Support marine sanctuary
We are at a crossroads regarding the responsible protection of our oceans of the world. In a word, our oceans are in danger of dying in the not-to-distant future, unless we take mitigating actions.
We as a coastal community can do our part by supporting the establishment of the Chumash Heritage National Marine Sanctuary proposed off our Central Coast waters.
We are graced with some of the most beautiful shorelines in the world. The past few months, we have been watching a breathtaking display of whales, dolphins, aquatic birds and other marine life. We need to take action to preserve this for future generations.
National Marine Sanctuaries are not only good for the environment, but they stimulate the economy. Restaurants, hotels, aquariums, boat tours, kayak operators, sport fishing, surfing and other forms of aquatic tourist activities all benefit from a clean and healthy ocean.
It is estimated that the National Marine Sanctuaries in the U.S.A. generate $4 billion annually. Marine sanctuaries are designed to prevent overfishing, and ongoing studies indicate that depleted fish populations have increased in protected areas.
It is imperative that we act now. There are already pressures to open up our coast for offshore oil and gas development. Look no further south than Santa Barbara to see the potential for negative impacts from damaged pipelines.
In the profound words of Walt Whitman: “After you have exhausted what there is in business, politics, conviviality and so on — and have found that none of these finally satisfy, or permanently wear — what remains. Nature remains.”
If you would like more information, go to ChumashSanctuary.com. The time is now.
Morem always seemed accessible
I was saddened to learn of Bill Morem’s passing at such a “young” age. He did so much good work for this community before he retired.
I talked with him a few times but didn’t know him well. He was always cordial. When Dan De Vaul needed help, he ran a column about my efforts to raise money for him in a unique way. He was also a supporter of Hopes Village and knew Becky Jorgeson (the founder) from childhood, I believe.
As an editor, he always seemed to be accessible.
He once told me that the letters column was read by more people than the sports pages. I don’t know whether this is true, but it’s nice to know that anyone who can write cogently about an important subject can get some attention still — in either the printed version of the paper or the online version.
That’s another example of democracy in action. And even today, writing a letter may sometimes be more powerful than posting on Facebook, Twitter, etc.
William L. Seavey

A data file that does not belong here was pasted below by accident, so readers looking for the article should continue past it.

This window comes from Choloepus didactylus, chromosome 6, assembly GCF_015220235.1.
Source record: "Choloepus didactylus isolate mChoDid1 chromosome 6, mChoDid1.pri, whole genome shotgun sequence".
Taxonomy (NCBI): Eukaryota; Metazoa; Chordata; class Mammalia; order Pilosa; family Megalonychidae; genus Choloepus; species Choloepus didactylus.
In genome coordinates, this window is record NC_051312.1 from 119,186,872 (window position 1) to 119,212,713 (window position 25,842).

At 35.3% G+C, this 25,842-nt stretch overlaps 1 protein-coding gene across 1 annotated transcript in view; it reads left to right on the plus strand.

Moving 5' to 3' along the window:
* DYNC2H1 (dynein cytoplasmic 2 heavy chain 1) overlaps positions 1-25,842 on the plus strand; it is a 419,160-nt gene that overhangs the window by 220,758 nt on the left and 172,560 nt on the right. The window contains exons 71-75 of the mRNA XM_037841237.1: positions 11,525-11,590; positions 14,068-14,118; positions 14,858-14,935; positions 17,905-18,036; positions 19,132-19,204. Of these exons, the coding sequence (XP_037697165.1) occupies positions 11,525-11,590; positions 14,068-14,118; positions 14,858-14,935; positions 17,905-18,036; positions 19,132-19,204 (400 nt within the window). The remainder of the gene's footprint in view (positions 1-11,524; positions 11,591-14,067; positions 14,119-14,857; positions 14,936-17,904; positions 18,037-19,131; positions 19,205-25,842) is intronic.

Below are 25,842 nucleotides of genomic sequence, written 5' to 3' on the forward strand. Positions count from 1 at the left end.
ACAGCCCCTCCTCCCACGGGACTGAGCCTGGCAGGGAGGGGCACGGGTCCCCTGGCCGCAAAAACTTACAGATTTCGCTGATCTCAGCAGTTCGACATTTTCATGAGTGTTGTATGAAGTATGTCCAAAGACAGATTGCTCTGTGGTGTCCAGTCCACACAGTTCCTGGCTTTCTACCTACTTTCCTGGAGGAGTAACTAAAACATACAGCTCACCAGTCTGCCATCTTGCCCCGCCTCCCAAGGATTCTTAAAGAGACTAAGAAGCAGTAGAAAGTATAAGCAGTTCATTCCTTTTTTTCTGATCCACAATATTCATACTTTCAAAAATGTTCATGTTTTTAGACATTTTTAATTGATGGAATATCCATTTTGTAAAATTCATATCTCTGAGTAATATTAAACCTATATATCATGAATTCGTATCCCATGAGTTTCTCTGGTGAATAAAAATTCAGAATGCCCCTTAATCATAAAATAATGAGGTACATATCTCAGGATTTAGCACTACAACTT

Hopefully, most you have heard of my charity “Bikes for Tikes.” We refurbish unwanted bikes and distribute them to needy children and adults throughout the county. It is that time of year again when I particularly need bikes for the December holidays.
Last year, I distributed 63 bikes. Recipients included the San Luis Obispo Battered Women’s Shelter, Prado Homeless Shelter, Grass Roots II, Womenade, Community Action Partnership of SLO, Family Care Network and several churches and our local schools. Many bikes went to needy families in Cambria, especially during the holidays.
Most of us have the fond memory of ourselves, our children or grandchildren getting the first taste of independence by riding a small bike alone. I would like to make the opportunity available to as many children as possible. As for adults, especially in this economy, there are many in our county who are without transportation, and a bicycle is sorely needed.
This year, I received several communications from recipients expressing their gratitude. One 8-year-old boy told me that he always felt left out playing with other kids after school until he received his bike. A social worker told me that a women with Asperger syndrome who received a bike needed one as part of her treatment plan. A homeless woman told me the bike her daughter received last Christmas helped her lose weight. She said her daughter was considering participating in high school sports since her weight was in better control.
Please note I do not accept cash donations but can always use bikes new or used of all sizes and helmets. I am hopeful that some of you who are reading this will donate your used bike or perhaps a new bike to Bikes for Tikes
Thank you again.
Bikes for Tikes, Cambria
Sopranos’ success brings thanks
Dear Cambria music lovers,
Thank you so much for your wonderful response to our September concert at Cambria Center for the Arts Theatre.
“Seasons” was our most challenging program to date. We asked the audience to take a journey across musical genres with us, a journey that was embraced by so many.
Music, like any of the arts, can be exceedingly complex and wonderfully simple. Our goal as a group is to blend these two and present them in a way that both challenges and entertains the audience.
We are so happy to have an audience here on the Central Coast that supports us, Mary, Melanie, Karen and I are grateful for this gift.
Three Sopranos and a Piano